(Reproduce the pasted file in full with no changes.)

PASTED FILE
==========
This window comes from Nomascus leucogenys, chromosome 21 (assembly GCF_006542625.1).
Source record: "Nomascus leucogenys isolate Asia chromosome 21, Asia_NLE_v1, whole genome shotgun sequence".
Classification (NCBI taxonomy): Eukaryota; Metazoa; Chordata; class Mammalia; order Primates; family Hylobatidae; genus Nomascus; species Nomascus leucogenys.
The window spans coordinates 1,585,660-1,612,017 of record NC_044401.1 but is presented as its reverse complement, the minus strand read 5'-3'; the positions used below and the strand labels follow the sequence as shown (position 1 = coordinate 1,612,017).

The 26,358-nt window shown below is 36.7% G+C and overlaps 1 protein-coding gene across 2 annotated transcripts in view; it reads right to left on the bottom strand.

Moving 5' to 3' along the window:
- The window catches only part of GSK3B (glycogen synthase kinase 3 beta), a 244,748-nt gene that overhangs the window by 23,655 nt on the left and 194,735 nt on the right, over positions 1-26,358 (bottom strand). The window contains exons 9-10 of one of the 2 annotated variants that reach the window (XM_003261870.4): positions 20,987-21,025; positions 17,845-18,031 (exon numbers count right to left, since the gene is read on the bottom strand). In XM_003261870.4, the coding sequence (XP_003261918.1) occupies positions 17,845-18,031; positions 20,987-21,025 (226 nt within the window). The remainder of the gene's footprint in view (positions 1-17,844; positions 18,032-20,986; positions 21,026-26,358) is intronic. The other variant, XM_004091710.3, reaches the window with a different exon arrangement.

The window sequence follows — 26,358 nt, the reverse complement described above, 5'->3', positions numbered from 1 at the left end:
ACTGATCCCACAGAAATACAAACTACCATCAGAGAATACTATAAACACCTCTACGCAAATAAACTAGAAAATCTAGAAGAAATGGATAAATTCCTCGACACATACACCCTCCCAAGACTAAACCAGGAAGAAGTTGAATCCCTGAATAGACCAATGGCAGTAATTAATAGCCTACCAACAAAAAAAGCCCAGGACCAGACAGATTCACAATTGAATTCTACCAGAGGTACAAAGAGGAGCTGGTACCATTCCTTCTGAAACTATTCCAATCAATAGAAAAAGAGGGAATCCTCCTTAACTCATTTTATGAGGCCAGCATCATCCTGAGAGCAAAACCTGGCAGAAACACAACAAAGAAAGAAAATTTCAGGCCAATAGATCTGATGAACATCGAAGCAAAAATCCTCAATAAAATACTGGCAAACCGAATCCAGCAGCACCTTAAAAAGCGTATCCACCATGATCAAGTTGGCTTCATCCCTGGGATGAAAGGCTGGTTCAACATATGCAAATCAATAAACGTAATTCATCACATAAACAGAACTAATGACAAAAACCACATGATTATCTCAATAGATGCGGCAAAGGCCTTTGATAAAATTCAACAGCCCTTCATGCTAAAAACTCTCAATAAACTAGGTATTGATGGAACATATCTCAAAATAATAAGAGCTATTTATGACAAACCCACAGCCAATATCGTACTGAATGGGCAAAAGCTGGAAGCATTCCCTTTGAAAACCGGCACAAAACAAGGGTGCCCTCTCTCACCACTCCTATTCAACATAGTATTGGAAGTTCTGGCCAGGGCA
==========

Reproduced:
This window comes from Nomascus leucogenys, chromosome 21 (assembly GCF_006542625.1).
Source record: "Nomascus leucogenys isolate Asia chromosome 21, Asia_NLE_v1, whole genome shotgun sequence".
Classification (NCBI taxonomy): Eukaryota; Metazoa; Chordata; class Mammalia; order Primates; family Hylobatidae; genus Nomascus; species Nomascus leucogenys.
The window spans coordinates 1,585,660-1,612,017 of record NC_044401.1 but is presented as its reverse complement, the minus strand read 5'-3'; the positions used below and the strand labels follow the sequence as shown (position 1 = coordinate 1,612,017).

The 26,358-nt window shown below is 36.7% G+C and overlaps 1 protein-coding gene across 2 annotated transcripts in view; it reads right to left on the bottom strand.

Moving 5' to 3' along the window:
- The window catches only part of GSK3B (glycogen synthase kinase 3 beta), a 244,748-nt gene that overhangs the window by 23,655 nt on the left and 194,735 nt on the right, over positions 1-26,358 (bottom strand). The window contains exons 9-10 of one of the 2 annotated variants that reach the window (XM_003261870.4): positions 20,987-21,025; positions 17,845-18,031 (exon numbers count right to left, since the gene is read on the bottom strand). In XM_003261870.4, the coding sequence (XP_003261918.1) occupies positions 17,845-18,031; positions 20,987-21,025 (226 nt within the window). The remainder of the gene's footprint in view (positions 1-17,844; positions 18,032-20,986; positions 21,026-26,358) is intronic. The other variant, XM_004091710.3, reaches the window with a different exon arrangement.

The window sequence follows — 26,358 nt, the reverse complement described above, 5'->3', positions numbered from 1 at the left end:
ACTGATCCCACAGAAATACAAACTACCATCAGAGAATACTATAAACACCTCTACGCAAATAAACTAGAAAATCTAGAAGAAATGGATAAATTCCTCGACACATACACCCTCCCAAGACTAAACCAGGAAGAAGTTGAATCCCTGAATAGACCAATGGCAGTAATTAATAGCCTACCAACAAAAAAAGCCCAGGACCAGACAGATTCACAATTGAATTCTACCAGAGGTACAAAGAGGAGCTGGTACCATTCCTTCTGAAACTATTCCAATCAATAGAAAAAGAGGGAATCCTCCTTAACTCATTTTATGAGGCCAGCATCATCCTGAGAGCAAAACCTGGCAGAAACACAACAAAGAAAGAAAATTTCAGGCCAATAGATCTGATGAACATCGAAGCAAAAATCCTCAATAAAATACTGGCAAACCGAATCCAGCAGCACCTTAAAAAGCGTATCCACCATGATCAAGTTGGCTTCATCCCTGGGATGAAAGGCTGGTTCAACATATGCAAATCAATAAACGTAATTCATCACATAAACAGAACTAATGACAAAAACCACATGATTATCTCAATAGATGCGGCAAAGGCCTTTGATAAAATTCAACAGCCCTTCATGCTAAAAACTCTCAATAAACTAGGTATTGATGGAACATATCTCAAAATAATAAGAGCTATTTATGACAAACCCACAGCCAATATCGTACTGAATGGGCAAAAGCTGGAAGCATTCCCTTTGAAAACCGGCACAAAACAAGGGTGCCCTCTCTCACCACTCCTATTCAACATAGTATTGGAAGTTCTGGCCAGGGCA